E-mail letters, December 29, 2010

Renewable energy
costs taxes and jobs

Before we run out and praise our Colorado politicians for their efforts to fund renewable energy, we need to understand just what it is they did for us.

Renewable energy funds or incentives are a nice way to say renewable energy is a subsidized industry. Without this funding, the industry cannot survive. The cost of renewable energy clearly exceeds traditional methods of electrical generation. In fact, even with subsidies, the cost of electricity will more than double, when compared with coal- or gas-generated electricity.

So, if you support “renewable energy funds,” not only are you are subsidizing this industry through higher taxes and increasing the national debt in order to provide the funds, but you will also pay a premium on your electrical bill for the higher cost of both electricity and the cost to purchase, install, and maintain this “renewable energy.”

But, we will create “tens of thousands” of jobs, we are told. I continue to look through the “Help Wanted” sections of Colorado newspapers and fail to see any employment opportunities in this sector. Maybe we are just waiting for the funds to be made available before the hiring frenzy begins. What I do know is the current push toward this change is costing real jobs as we speak, and we have yet to replace them, let alone create new work. 

If we want to discuss renewable energy, let’s get rid of the smoke and mirrors and the sales pitch used to try and convince people this is a good plan. It may be a good plan, someday, but today is not that day.
Randy Litwiller
Crawford


Sexual orientation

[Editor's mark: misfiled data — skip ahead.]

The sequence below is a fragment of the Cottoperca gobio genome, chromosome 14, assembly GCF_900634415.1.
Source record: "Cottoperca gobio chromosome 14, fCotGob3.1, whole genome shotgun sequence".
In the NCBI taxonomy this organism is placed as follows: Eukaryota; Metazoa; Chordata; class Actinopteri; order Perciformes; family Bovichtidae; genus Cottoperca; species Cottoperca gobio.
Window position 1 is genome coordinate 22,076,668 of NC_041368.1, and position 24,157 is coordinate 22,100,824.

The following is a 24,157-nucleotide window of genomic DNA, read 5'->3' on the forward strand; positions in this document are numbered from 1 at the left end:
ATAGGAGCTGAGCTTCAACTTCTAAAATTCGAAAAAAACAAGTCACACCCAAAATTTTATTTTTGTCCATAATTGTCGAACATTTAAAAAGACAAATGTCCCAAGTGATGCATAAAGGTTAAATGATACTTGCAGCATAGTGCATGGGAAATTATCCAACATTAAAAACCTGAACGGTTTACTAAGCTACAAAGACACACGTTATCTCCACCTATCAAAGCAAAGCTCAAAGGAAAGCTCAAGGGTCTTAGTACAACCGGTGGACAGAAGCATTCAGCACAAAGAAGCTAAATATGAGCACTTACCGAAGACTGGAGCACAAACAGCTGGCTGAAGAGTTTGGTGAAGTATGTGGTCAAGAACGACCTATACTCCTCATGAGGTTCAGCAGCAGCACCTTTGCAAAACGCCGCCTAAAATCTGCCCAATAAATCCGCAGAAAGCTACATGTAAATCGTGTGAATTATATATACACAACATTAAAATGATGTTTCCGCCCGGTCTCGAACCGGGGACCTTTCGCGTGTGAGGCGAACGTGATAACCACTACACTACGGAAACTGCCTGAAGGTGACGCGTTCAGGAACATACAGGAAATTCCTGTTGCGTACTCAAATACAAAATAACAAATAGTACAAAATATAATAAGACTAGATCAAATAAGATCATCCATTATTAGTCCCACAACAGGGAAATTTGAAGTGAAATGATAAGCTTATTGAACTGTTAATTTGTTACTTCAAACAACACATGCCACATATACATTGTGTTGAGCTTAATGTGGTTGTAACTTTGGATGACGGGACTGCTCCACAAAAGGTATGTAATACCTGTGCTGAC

is of no consequence

In his most recent letter to the editor, Ray Lashley makes several comments on the repeal of the military’s “don’t ask, don’t tell” policy, all of which are based not upon reason, but on emotion, and something which is true of all too many, an obsession with sex.

He attributes “lust” only to gay men and women. That is totally false as that is just as prevalent in heterosexuals. Therefore it is not the individual’s sexuality that matters, but rather absence of self-discipline.
 
It is his contention that respect for superiors is required in the military. That is correct, but that respect is controlled by two things: rank (a very strict separation between officers and enlisted) and competence in one’s position. It has absolutely nothing to do with sexual orientation, an entirely private matter.  Mature individual will recognize and accept that fact

Lashley also makes the claim that, having spoken to others who served in the military, he knows they would “prefer” not to serve with “openly gay” individuals. The military is not a place to express or be guided by ones preferences or feelings. Those who believe differently should not be in uniform.
 
It also a strange statement as it tells us that those same individuals have no problem serving with gays and lesbians, but only as long as they don’t know of their sexual orientation. Such an argument makes absolutely no sense.

Whenever someone reveals his or her sexual orientation to yours truly, I have only one response: So? And that is the only question to ask, as it is of absolutely no consequence. We still remain the same persons.

Whether in military or civilian life, those who keep arguing against equality for others are really looking for some sense of superiority.
Robert I. Laitres
Delta

Fix Senate rules
to end the gridlock

Washington is broken and outdated Senate rules such as the filibuster are being used to obstruct Senate business. Now, more than ever, we need to create good jobs, rebuild the middle class, and work to create a clean-energy economy.
Unfortunately, the unprecedented obstructionism in the Senate has blocked Congress from taking real action to protect working families and put our economy on the road to recovery.

The fight for American jobs and a clean-energy economy shows exactly how closely abuse of the filibuster is tied to special interests, corporate money and big polluters.

When one senator can indefinitely stall critical legislation aimed to protect our health, safety, and prosperity, we must say “Enough.”

The U.S. Senate has been paralyzed by gridlock. With a new Congress starting in the New Year, we can fix it. We need to eliminate these abuses.

I hope Mark Udall and Michael Bennett, as my senators, will vote on their first day back Washington in 2011 to fix the Senate and to get America working again.
Wayne Flick
Cimarron

 



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